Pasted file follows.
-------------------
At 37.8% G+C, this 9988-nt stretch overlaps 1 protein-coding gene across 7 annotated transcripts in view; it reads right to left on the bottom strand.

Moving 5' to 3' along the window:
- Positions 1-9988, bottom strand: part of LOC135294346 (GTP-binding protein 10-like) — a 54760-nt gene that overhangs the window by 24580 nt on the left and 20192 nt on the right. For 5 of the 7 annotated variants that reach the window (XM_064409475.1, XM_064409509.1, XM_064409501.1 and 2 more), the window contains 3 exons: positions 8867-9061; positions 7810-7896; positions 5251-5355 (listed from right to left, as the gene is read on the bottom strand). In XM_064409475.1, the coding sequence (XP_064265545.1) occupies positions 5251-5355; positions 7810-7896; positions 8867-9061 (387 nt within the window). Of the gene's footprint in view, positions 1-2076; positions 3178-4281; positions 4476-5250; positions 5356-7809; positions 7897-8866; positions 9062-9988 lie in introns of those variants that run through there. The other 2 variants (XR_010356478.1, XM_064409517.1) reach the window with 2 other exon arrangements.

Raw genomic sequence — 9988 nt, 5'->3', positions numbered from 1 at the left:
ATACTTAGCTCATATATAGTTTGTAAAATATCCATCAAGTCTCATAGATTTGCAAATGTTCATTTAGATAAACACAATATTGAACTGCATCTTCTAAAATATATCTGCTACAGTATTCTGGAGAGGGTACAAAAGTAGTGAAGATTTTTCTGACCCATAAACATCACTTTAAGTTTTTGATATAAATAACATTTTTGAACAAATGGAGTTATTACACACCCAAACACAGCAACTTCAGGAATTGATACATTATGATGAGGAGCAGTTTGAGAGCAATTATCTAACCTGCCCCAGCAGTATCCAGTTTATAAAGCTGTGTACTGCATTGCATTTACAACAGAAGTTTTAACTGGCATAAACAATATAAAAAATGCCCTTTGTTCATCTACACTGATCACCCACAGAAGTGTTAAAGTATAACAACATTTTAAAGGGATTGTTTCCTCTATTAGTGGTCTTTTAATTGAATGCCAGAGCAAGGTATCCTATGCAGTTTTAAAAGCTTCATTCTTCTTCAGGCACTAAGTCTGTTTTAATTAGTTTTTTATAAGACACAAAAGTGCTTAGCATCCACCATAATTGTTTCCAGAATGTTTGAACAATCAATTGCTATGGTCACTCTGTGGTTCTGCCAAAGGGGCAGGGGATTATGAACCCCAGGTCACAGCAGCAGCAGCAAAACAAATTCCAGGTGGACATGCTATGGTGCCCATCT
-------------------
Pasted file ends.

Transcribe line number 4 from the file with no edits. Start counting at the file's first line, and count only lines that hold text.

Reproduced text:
Raw genomic sequence — 9988 nt, 5'->3', positions numbered from 1 at the left: